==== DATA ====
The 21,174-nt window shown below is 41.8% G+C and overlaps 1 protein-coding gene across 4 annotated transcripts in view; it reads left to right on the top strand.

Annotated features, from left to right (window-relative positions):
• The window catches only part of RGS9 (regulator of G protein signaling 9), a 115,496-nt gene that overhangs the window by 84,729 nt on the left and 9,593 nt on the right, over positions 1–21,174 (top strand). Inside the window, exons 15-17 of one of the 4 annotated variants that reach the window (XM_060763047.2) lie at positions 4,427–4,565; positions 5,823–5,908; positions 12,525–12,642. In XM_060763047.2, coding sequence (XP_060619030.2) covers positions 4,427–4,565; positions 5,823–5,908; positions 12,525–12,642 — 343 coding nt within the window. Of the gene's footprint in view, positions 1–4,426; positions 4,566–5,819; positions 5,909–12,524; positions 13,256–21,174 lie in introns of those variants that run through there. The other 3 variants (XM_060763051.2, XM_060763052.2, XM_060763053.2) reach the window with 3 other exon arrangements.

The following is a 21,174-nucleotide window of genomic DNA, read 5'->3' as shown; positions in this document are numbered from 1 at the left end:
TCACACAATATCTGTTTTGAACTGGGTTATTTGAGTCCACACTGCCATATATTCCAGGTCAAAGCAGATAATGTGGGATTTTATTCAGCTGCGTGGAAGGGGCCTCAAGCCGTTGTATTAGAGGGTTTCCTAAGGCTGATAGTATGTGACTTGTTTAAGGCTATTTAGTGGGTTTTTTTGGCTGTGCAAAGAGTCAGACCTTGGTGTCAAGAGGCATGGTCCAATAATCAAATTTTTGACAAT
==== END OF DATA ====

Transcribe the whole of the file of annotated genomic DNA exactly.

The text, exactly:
The 21,174-nt window shown below is 41.8% G+C and overlaps 1 protein-coding gene across 4 annotated transcripts in view; it reads left to right on the top strand.

Annotated features, from left to right (window-relative positions):
• The window catches only part of RGS9 (regulator of G protein signaling 9), a 115,496-nt gene that overhangs the window by 84,729 nt on the left and 9,593 nt on the right, over positions 1–21,174 (top strand). Inside the window, exons 15-17 of one of the 4 annotated variants that reach the window (XM_060763047.2) lie at positions 4,427–4,565; positions 5,823–5,908; positions 12,525–12,642. In XM_060763047.2, coding sequence (XP_060619030.2) covers positions 4,427–4,565; positions 5,823–5,908; positions 12,525–12,642 — 343 coding nt within the window. Of the gene's footprint in view, positions 1–4,426; positions 4,566–5,819; positions 5,909–12,524; positions 13,256–21,174 lie in introns of those variants that run through there. The other 3 variants (XM_060763051.2, XM_060763052.2, XM_060763053.2) reach the window with 3 other exon arrangements.

The following is a 21,174-nucleotide window of genomic DNA, read 5'->3' as shown; positions in this document are numbered from 1 at the left end:
TCACACAATATCTGTTTTGAACTGGGTTATTTGAGTCCACACTGCCATATATTCCAGGTCAAAGCAGATAATGTGGGATTTTATTCAGCTGCGTGGAAGGGGCCTCAAGCCGTTGTATTAGAGGGTTTCCTAAGGCTGATAGTATGTGACTTGTTTAAGGCTATTTAGTGGGTTTTTTTGGCTGTGCAAAGAGTCAGACCTTGGTGTCAAGAGGCATGGTCCAATAATCAAATTTTTGACAAT